PayPal co-founder Peter Thiel said MBAs are predisposed to “herdlike thinking and behavior.” Venture capitalist Marc Andreessen dubbed them a contrarian indicator, saying “if they want to go into tech, that means a bubble is forming.” In a post on the question-and-answer website Quora, Facebook Chief Operating Officer Sheryl Sandberg, who earned an MBA from Harvard in 1995, said that while she got “great value” from her experience, she wasn’t ready to recommend the degree to the country’s future tech stars. “MBAs are not necessary at Facebook and I don’t believe they are important for working in the tech industry,” Sandberg wrote.
Silicon Valley’s trash talking of the MBA obscures the reality that U.S. tech companies are hiring B-school grads in ever-larger numbers. Business schools sent 16 percent of their 2015 graduates into technology jobs, according to a Bloomberg Businessweek survey of students who’d accepted offers by that spring, making it the No. 3 industry for MBA grads after finance and consulting.
By one measure, Silicon Valley values MBAs more than Wall Street does. In 2015 tech companies paid business school graduates more than financial companies did, according to Businessweek’s poll of more than 9,000 MBAs. “If I said all people with a law degree are worthless, what would you say?” says Rich Lyons, dean at the University of California at Berkeley’s Haas School of Business. Forty-three percent of its 2015 class went into tech, according to the survey. “It’s such an unwarranted generalization. Firms wouldn’t keep coming back to hire our MBAs if it wasn’t a valuable skill set.”
Amazon.com, Microsoft, Google, and IBM were among the 15 companies that hired the most MBAs in 2015, according to data reported by 103 business schools to Businessweek, proof that while the founders and chiefs of some of the top U.S. tech companies may see themselves as renegades, they’re not above hiring trained managers to carry out their vision.
While a degree in computer science—or the lack of any degree at all—may confer a high mark of distinction, the Valley’s C-suites are packed with MBAs. Twenty-four of 67 companies in the S&P 500’s Information Technology Sector Index are led by chief executives with MBAs or equivalent degrees. Among those CEOs are Apple’s Tim Cook (Duke’s Fuqua School of Business) and Microsoft’s Satya Nadella (Chicago’s Booth School of Business).
In the eyes of Keith Rabois, an investment partner at the VC firm Khosla Ventures, the presence of MBAs at a tech company is a sign the business is mature, maybe even over the hill. “They tend to get hired after the company is already successful and it becomes a very bureaucratic organization,” says Rabois, an early employee at PayPal who later founded the real estate startup Opendoor. “They will probably keep you out of trouble, but they won’t create any value.”
The idea that MBAs don’t belong at startups has become a Valley meme. Guy Kawasaki, a onetime Apple employee turned venture capitalist, once quipped that in valuing a young company, he adds $500,000 for every engineer on staff and subtracts $250,000 for every MBA. Kawasaki has an MBA from UCLA.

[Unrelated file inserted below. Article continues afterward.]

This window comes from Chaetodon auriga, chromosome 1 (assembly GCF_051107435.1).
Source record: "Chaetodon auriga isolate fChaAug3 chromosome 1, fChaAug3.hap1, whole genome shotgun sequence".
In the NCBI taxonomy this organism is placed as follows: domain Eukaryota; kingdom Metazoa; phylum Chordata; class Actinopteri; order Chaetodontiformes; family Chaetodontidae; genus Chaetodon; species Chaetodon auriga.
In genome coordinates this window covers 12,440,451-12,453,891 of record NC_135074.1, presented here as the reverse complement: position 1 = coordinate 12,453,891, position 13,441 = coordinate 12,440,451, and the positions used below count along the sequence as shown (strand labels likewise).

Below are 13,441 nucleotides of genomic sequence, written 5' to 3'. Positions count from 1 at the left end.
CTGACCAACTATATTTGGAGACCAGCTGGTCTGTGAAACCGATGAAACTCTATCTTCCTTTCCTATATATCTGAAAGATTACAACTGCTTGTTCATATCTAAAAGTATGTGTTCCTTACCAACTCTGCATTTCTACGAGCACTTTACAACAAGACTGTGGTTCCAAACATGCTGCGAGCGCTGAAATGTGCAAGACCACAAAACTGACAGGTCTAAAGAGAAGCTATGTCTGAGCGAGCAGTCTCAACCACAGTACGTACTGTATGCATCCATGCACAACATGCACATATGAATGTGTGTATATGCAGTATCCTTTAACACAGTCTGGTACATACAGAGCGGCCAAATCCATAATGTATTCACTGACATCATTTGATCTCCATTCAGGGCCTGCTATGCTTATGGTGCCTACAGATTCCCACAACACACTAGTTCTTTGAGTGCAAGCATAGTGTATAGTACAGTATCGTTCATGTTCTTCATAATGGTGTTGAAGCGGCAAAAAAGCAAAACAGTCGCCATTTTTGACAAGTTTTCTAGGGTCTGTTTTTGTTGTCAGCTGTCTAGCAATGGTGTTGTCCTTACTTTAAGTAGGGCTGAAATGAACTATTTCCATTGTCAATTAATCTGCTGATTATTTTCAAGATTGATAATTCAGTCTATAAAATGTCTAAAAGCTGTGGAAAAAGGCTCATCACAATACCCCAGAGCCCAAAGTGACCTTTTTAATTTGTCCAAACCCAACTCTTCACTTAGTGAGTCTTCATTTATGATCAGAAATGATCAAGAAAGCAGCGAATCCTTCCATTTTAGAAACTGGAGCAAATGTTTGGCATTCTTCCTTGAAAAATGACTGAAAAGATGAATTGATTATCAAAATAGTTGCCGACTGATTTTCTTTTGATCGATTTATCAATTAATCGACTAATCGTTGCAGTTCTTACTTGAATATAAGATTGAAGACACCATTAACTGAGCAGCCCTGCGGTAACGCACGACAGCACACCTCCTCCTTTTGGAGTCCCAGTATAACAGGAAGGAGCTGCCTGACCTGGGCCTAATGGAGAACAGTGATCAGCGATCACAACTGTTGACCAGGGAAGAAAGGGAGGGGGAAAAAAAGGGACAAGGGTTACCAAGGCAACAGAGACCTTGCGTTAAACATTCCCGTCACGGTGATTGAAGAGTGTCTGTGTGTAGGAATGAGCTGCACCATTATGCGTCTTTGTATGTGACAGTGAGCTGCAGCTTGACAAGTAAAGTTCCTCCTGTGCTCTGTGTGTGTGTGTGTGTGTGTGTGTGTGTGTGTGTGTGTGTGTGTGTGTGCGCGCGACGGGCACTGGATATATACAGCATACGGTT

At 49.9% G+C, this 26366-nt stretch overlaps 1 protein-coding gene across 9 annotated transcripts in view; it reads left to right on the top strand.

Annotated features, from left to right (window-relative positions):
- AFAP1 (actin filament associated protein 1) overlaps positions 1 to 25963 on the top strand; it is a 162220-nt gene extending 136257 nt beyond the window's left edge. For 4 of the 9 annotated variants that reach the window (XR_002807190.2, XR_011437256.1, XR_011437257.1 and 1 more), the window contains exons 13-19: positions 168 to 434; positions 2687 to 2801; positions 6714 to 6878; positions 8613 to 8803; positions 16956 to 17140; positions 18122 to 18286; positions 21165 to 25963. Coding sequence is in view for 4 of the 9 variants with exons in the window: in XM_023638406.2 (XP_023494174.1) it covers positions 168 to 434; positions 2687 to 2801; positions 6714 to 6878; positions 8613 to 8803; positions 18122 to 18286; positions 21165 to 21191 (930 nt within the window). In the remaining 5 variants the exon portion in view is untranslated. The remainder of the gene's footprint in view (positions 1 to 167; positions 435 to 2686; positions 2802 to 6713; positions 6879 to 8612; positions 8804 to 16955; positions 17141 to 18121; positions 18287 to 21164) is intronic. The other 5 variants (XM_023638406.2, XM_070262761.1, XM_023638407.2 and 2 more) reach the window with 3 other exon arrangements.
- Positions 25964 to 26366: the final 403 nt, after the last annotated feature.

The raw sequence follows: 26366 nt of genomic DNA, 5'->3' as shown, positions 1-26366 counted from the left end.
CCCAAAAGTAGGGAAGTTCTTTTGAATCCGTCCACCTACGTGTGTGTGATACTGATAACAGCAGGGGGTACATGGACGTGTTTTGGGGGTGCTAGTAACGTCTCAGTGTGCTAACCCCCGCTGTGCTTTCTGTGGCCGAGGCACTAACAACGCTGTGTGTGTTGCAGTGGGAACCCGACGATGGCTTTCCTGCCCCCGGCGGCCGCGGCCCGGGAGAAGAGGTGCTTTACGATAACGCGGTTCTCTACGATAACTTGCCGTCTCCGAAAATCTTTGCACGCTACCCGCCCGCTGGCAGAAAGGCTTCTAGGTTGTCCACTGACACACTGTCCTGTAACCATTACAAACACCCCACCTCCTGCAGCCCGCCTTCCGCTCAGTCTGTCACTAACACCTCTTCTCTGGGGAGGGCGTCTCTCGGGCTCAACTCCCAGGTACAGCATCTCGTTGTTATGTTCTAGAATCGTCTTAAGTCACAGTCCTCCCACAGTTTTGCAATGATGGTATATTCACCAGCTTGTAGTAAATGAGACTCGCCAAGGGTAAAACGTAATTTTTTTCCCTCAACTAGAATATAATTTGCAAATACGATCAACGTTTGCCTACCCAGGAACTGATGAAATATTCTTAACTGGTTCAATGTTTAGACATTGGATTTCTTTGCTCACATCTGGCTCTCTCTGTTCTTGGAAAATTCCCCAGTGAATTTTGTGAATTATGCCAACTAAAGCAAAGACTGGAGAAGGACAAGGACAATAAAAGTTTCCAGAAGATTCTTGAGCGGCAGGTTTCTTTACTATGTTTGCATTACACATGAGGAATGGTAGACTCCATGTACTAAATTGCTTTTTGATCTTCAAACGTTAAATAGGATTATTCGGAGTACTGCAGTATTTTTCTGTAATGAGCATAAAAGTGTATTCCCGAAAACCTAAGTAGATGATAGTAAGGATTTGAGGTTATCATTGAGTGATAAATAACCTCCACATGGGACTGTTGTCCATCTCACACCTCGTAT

“I don’t buy into the argument that entrepreneurs don’t need an MBA,” says Sri Zaheer, dean of the University of Minnesota’s Carlson School of Management. “If they were a little more clued up about how to make money in their businesses, we wouldn’t see these tech bubbles and the craziness that happens every few years.”
Twenty-four percent of 157 startups valued at $1 billion or more—frequently referred to as unicorns—were founded by MBAs, according to a recent study published by David Fairbank, a student at Harvard Business School. They include eyeglass retailer Warby Parker (all four founders attended the Wharton School), medical directory ZocDoc (Columbia Business School), and health insurer Oscar (HBS). “A unicorn is not necessarily the end-all measure of long-term successful companies, but it’s a pretty good metric for thinking big,” says Fairbank.
Business schools worry the MBA-bashing may discourage potential applicants. The degree appears to be losing some of its popularity, with enrollment down 11 percent since 2009, according to a survey of 265 business schools by AACSB International, an accrediting organization. “When you used to think about good business leaders, you would think about a Jack Welch. Now you think of Zuckerberg, and that’s a really different association with graduate schools of business,” says Amy Hillman, the dean at Arizona State University’s W.P. Carey School of Business, where 43 percent of 2015 grads went into technology.
Hillman says B-school grads will find even more opportunities at technology companies as investors become more discerning about the types of skills required to turn a good idea into a thriving business. “It used to be more risk-takers,” she says. “Today it’s a group of very sophisticated funders who are looking for very sophisticated business ideas.”
The bottom line: Almost one-fifth of B-school graduates in 2015 went into tech jobs, making the industry the No. 3 employer of MBAs.